Massachusetts Reviewing Board Focuses on Fee Requirement for Impartial Medical Examination on Appeal, Precludes Claimant from Pursuing Medical Benefits

Massachusetts law requires that an impartial medical examiner examine the claimant when there is a dispute within a workers’ compensation claim over medical issues that serves as the subject of an appeal.   At the time of the appeal, the workers’ compensation claimant must submit payment of an average weekly wage in order to offset the cost of the examination.  Recently, a case before the Reviewing Board presented the issues of whether a medical dispute required an examination and whether the claimant’s failure to pay the appeal fee precluded his claim.

The facts of this case indicated that after suffering a work injury in 1991, the injured employee accepted his liability case for $145,000.  Eleven years later, in 2007, the employee filed a claim, and then when the claim was denied, he appealed the conference order denying the claim. He failed to pay the required appeal fee. Notice was sent to his attorney, but the fee was not paid. The case was administratively withdrawn.

The judge stated that the insurer had not waived the impartial medical examination.  The employee also filed a second and third claim, and eventually an administrative judge denied and dismissed his claim for medical benefits on the ground that the failure to pay the fee was an acceptance of the order.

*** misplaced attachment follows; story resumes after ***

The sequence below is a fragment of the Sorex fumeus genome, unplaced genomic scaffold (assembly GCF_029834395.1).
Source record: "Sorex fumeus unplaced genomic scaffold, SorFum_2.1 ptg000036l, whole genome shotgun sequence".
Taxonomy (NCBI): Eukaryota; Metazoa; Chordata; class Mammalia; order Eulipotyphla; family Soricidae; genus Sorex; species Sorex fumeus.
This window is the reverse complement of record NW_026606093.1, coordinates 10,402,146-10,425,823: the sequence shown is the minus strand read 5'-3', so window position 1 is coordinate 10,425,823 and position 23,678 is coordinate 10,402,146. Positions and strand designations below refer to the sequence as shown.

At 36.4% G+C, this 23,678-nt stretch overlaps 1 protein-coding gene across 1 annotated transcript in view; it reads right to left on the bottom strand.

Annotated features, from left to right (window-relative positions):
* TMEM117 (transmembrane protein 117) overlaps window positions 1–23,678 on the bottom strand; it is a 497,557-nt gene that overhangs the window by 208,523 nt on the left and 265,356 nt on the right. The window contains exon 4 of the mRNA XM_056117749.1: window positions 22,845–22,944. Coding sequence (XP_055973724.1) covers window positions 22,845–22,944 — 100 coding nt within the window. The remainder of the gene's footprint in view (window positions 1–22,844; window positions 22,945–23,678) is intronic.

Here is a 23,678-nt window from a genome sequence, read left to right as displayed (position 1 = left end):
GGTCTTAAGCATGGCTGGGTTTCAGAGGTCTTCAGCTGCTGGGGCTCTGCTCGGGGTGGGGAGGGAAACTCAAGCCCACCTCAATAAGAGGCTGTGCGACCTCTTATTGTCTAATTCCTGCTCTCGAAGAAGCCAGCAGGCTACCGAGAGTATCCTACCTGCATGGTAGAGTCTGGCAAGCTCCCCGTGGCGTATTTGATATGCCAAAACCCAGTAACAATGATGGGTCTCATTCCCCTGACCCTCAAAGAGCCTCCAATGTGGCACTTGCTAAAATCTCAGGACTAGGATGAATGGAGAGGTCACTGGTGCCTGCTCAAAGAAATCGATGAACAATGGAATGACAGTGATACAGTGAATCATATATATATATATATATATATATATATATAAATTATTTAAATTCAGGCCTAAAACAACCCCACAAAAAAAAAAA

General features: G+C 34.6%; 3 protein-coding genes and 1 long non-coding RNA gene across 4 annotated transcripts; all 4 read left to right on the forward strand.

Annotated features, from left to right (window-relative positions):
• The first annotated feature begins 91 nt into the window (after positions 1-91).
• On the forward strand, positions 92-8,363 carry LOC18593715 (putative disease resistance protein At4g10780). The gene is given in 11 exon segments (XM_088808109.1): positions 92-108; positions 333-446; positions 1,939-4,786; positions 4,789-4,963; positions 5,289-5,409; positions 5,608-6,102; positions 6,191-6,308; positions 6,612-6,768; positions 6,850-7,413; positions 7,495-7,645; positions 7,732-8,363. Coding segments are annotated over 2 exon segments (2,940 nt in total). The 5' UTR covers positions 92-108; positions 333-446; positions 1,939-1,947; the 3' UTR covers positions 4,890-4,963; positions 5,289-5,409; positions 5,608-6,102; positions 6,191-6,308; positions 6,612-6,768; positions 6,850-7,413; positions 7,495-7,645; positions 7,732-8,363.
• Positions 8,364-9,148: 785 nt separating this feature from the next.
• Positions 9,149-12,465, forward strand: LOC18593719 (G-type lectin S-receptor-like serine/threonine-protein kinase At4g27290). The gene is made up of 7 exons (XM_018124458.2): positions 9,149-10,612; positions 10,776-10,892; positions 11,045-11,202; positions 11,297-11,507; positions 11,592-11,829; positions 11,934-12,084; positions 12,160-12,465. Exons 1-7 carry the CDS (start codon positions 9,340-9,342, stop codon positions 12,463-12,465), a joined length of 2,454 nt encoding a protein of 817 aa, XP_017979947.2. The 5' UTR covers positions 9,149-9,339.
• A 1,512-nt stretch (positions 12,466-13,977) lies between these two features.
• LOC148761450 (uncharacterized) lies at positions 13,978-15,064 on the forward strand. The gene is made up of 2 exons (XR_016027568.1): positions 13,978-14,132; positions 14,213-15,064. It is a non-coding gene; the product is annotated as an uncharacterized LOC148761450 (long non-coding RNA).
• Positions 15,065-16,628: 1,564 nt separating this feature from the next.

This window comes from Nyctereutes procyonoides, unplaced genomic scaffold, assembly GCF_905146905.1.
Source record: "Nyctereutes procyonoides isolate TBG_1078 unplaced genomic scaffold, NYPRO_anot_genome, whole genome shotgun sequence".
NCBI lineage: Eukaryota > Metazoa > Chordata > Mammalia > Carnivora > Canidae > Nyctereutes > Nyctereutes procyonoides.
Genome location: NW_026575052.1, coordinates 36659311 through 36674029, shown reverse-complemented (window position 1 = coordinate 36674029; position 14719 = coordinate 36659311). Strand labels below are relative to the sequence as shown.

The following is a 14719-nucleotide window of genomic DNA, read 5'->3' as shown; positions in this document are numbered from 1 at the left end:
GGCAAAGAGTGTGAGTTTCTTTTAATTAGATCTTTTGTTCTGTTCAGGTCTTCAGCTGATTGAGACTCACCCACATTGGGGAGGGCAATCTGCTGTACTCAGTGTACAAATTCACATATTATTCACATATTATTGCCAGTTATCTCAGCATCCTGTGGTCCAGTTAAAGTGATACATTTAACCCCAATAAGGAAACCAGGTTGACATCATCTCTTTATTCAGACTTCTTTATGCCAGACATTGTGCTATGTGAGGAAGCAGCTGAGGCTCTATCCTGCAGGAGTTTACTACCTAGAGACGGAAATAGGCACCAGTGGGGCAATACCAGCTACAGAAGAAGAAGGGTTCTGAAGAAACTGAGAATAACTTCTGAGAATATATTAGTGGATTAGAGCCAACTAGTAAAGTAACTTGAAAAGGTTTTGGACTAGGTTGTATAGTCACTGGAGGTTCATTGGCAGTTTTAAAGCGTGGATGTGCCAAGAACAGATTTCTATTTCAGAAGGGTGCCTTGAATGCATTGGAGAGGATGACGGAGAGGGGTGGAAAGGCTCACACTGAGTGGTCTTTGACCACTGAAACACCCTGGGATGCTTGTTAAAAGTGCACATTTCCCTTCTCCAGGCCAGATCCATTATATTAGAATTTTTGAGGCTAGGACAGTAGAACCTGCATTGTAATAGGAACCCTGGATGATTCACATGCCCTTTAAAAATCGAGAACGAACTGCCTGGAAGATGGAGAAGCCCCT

The injured worker contended there had not been a medical dispute at issue at the 2007 conference, and therefore an impartial examination was not necessary according to Massachusetts law.  But the conference memorandum that had received signatures by both parties had an “X” near the box indicating whether an impartial exam would be needed.  And while the employee argued that the parties opted out of the examination, there was no form in the Board file.

The Board stated that the appropriate time for the employee to assert that an impartial medical examination was not required would have been at the conference.  Turning to legal precedent, the Board stated that an employee’s failure to timely pay the required appeal fee constitutes a failure to appeal. In that appellate decision, the workers’ compensation claim involved a medical issue, and the conference order did not state otherwise.  The court reiterated that when an employee fails to timely file the required fee, they are essentially failing to file a timely appeal. In other words, not paying the fee is the equivalent of accepting the order and findings.

Here, since the Board affirmed the administrative judge’s decision, the injured worker in this case was not able to pursue medical benefits.

The dedicated Massachusetts attorneys at Pulgini & Norton help injured workers pursue workers’ compensation benefits, including permanent total disability benefits and medical benefits. We can help you understand your legal rights and obligations. Contact (781) 843-2200 or complete our online form to discuss your claim with one of our experienced attorneys.

More Blog Posts:

Massachusetts Reviewing Board Applies Successive Insurance Rule, Finding Coverage for Employee’s Ongoing Work-Related Injuries, Massachusetts Workers’ Compensation Lawyer Blog, November 10, 2016

Reviewing Board Holds Massachusetts Worker Did Not Suffer Second Compensable Injury, and Insurer Responsible for Initial Injury Must Continue to Pay Benefits, Massachusetts Workers’ Compensation Lawyer Blog, July 21, 2016

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